While it may still feel like summer in some parts of the country, knowing colder weather is just around the corner has many in the oil and gas industry keeping a watchful eye on inventory and prices while warning it may cost more to heat homes this year. It's not a crisis, but definitely a concern.
Diesel fuel supplies are lower than normal across the country: 25 million barrels below one-year ago levels, 34 million barrels below the five-year average. And natural gas prices have hit a 14-year high. That all could add up to higher costs for staying cozy this winter.
"As we head into cooler weather, demand starts to rise for heating fuels," said Dennis Kissler, head trader with BOK Financial®. "But supplies of heating oil, diesel and natural gas remain very tight compared to their 5-year averages." Kissler said, as is always the case when it comes to oil and gas pricing and production, there are numerous factors at play.
Experts say the above-average heat this summer kept air conditioners running, which elevated electricity demand and left less natural gas for storage. That depleted storage level in the U.S. and an energy crisis in Europe are two factors contributing to higher natural gas prices.
"In the past few months we have seen a price drop on crude oil and gasoline, as well as diesel, and a lot of that has to do with a seasonal demand decline—the slowdown of vacation travel, which slows fuel demand, and things of that nature," said Kissler.
"Recession fears, rising interest rates, and China's COVID policy all impact pricing," he said. "Also depletions of the strategic petroleum reserve to 40-year lows have been a temporary negative to prices."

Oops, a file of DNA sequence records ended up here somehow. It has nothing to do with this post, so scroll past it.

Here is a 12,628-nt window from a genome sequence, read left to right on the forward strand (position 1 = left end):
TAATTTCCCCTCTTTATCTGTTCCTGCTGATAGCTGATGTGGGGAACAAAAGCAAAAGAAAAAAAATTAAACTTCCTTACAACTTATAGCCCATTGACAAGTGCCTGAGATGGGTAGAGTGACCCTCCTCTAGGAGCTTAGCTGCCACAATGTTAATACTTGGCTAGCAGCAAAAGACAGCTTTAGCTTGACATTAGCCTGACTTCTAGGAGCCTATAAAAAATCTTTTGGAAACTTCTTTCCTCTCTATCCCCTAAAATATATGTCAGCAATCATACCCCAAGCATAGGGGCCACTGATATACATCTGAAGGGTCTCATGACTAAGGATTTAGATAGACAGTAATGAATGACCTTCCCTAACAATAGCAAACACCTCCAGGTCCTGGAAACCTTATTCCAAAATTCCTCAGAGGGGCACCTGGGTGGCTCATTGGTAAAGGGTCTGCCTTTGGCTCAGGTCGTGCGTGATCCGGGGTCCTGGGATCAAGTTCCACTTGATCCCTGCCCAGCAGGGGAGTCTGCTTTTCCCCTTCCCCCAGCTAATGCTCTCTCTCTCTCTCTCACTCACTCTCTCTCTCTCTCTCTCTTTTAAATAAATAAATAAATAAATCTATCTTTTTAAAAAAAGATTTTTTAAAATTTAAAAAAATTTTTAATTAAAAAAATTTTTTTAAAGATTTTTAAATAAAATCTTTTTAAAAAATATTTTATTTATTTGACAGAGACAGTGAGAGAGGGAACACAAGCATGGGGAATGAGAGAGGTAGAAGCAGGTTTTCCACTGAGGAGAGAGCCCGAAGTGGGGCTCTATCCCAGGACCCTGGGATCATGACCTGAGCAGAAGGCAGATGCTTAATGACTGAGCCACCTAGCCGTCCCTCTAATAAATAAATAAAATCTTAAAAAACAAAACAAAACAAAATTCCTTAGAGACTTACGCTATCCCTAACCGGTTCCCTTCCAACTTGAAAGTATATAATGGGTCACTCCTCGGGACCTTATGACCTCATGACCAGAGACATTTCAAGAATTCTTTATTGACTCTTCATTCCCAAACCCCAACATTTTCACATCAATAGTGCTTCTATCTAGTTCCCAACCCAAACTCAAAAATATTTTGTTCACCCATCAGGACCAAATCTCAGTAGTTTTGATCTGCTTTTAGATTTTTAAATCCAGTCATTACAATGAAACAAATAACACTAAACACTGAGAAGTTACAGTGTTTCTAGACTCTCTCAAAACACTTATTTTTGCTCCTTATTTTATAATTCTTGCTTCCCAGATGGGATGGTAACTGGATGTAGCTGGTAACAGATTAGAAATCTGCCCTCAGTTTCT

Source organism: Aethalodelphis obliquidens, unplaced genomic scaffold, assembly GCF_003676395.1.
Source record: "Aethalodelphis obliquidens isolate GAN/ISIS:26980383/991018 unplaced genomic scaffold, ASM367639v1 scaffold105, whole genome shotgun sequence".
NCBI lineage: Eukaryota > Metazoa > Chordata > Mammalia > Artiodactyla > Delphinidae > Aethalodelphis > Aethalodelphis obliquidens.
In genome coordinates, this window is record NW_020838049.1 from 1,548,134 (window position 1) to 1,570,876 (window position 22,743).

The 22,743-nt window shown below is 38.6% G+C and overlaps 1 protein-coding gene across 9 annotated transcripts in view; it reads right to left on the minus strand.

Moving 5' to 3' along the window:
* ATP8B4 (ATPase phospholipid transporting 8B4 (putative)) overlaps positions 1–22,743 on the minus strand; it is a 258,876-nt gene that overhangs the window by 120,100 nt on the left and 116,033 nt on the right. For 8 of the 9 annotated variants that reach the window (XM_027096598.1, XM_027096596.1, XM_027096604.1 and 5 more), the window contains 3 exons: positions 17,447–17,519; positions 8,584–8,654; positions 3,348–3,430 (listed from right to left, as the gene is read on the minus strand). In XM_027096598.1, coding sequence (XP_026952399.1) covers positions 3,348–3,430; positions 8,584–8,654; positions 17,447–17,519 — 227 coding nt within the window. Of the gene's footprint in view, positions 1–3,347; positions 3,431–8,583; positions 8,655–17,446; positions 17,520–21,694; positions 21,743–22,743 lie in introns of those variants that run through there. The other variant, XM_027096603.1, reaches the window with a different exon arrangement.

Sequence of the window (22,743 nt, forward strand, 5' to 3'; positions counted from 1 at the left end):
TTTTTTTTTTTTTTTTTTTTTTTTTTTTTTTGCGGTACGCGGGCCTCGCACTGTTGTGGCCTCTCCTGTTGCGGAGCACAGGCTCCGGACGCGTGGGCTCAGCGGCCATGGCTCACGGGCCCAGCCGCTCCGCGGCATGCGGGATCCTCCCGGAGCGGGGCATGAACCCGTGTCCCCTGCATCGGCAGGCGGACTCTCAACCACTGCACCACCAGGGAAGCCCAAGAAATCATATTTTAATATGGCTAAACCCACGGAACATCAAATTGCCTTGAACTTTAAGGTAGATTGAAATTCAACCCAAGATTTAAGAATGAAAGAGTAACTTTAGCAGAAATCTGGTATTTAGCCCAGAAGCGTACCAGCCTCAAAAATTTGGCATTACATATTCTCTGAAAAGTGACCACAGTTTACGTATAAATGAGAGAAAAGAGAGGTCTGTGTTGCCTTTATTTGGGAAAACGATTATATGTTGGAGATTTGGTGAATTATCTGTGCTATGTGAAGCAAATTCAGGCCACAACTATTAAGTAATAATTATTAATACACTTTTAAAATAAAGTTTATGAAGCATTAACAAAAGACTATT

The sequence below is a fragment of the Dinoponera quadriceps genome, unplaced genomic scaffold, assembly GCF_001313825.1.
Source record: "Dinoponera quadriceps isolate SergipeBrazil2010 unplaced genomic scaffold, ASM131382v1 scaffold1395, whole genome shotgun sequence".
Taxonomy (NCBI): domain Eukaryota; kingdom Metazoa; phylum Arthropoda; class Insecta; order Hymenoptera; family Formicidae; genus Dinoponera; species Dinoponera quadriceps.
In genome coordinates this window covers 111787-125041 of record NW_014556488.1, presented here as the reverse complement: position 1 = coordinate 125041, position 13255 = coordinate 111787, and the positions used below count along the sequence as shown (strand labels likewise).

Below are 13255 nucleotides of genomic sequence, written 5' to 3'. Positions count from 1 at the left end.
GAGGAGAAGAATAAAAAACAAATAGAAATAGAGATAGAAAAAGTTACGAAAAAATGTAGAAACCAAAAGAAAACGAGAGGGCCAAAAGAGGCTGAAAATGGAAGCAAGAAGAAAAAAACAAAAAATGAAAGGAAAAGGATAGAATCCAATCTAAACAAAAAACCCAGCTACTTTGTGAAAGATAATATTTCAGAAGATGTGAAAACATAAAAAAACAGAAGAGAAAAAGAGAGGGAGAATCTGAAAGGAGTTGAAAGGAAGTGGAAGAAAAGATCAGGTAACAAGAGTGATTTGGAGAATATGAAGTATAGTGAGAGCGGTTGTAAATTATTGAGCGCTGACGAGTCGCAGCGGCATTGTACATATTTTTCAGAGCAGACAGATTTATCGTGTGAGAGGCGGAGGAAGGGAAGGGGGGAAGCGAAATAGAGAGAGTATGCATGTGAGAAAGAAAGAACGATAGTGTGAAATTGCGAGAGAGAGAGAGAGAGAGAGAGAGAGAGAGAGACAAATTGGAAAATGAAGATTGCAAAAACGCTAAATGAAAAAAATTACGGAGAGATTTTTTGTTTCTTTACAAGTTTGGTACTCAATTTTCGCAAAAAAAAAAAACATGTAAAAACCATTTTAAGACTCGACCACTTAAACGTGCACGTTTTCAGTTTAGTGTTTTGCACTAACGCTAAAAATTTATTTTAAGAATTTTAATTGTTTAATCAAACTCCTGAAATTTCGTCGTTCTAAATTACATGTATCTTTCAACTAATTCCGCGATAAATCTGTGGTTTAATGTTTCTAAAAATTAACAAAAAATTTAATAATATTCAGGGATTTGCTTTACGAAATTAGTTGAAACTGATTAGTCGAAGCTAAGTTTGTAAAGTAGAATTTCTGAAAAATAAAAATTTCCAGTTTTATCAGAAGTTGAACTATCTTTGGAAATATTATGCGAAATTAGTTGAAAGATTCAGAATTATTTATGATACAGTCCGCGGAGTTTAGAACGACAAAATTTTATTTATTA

Kissler added that as winter approaches, market volatility could easily move back to extremes because current natural gas inventories sit nearly 12% below the five-year average. Also heating oil sits at over 34 million barrels of crude below the five-year average. Limited supply, along with increased seasonal demand, can cause uncertainty and higher prices.
"In the U.S., natural gas prices remain at multi-year highs and European prices are at or near record highs due to Russian conflicts," said Kissler. "So the probability is high that an early winter could ignite natural gas prices which in turn—due to some fuel switching from natural gas to fuel oil—could also be very bullish to heating oil and diesel prices."
Kissler added that there are a few wild cards.
"A lot about availability and price will be determined by how quickly, and with what intensity, winter arrives. Another variable will be the attitude of Russia towards the EU this winter for natural gas and crude supplies," he said. What does it all mean for consumers?
"In short, that it's too soon to panic," said Kissler. "But it's definitely worth keeping an eye on and maybe setting aside a little extra money if you can."